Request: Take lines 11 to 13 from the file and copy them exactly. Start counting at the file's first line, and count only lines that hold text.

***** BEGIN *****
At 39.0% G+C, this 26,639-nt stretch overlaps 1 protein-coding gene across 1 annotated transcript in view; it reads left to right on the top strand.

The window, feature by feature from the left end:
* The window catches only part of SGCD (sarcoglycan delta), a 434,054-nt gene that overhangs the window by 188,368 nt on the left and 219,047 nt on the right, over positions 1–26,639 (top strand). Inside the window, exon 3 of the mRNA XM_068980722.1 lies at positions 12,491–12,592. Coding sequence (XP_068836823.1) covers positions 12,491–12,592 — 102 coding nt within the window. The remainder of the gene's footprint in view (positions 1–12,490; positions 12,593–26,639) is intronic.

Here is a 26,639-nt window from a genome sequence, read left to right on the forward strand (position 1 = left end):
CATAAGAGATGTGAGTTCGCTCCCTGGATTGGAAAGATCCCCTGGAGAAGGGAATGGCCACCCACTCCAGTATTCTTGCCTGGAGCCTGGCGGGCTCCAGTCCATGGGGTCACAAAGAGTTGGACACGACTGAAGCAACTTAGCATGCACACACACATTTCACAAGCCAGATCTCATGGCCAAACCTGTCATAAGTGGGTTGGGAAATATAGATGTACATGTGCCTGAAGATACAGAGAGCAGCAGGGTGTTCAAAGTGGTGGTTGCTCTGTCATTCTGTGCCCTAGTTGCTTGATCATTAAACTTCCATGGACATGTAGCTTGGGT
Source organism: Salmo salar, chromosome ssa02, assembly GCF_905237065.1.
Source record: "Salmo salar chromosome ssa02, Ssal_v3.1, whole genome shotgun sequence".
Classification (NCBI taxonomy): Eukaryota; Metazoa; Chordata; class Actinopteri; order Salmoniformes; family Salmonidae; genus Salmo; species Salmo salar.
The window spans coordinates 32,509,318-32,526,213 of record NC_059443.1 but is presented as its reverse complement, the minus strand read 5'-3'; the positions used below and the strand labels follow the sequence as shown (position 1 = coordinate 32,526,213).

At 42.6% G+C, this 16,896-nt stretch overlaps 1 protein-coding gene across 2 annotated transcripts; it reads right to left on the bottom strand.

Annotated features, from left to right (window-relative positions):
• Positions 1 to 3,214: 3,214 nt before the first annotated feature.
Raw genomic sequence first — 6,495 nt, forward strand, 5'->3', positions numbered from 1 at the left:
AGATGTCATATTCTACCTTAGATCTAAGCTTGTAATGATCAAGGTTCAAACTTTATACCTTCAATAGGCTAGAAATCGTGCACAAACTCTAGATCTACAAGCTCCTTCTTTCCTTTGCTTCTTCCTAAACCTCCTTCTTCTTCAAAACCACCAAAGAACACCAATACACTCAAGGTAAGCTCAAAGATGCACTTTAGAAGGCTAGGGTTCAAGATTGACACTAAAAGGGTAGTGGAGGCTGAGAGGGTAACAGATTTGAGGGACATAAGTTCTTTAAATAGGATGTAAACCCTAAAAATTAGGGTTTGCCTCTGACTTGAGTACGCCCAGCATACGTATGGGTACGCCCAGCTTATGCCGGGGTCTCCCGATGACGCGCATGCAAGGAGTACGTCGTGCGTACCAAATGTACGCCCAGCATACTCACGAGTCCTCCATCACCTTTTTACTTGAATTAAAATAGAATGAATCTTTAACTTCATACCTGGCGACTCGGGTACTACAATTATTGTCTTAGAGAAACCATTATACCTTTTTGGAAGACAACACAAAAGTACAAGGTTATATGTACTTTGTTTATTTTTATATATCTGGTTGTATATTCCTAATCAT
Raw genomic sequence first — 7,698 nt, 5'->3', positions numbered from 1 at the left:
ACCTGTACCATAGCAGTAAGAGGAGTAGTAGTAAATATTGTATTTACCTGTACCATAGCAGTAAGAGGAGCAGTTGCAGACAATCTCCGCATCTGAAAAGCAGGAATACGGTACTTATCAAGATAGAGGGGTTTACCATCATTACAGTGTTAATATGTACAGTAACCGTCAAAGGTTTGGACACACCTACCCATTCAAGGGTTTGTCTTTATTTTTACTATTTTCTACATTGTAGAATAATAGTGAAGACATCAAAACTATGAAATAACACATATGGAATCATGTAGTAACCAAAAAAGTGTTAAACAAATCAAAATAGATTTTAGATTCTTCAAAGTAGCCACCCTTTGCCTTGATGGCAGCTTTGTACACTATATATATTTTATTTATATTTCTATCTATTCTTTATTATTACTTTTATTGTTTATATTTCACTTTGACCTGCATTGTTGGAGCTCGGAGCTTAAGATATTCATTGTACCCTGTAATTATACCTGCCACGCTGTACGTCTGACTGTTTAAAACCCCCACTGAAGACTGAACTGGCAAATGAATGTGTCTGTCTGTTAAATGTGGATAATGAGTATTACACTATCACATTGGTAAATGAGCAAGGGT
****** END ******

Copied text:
Annotated features, from left to right (window-relative positions):
• Positions 1 to 3,214: 3,214 nt before the first annotated feature.
Raw genomic sequence first — 6,495 nt, forward strand, 5'->3', positions numbered from 1 at the left: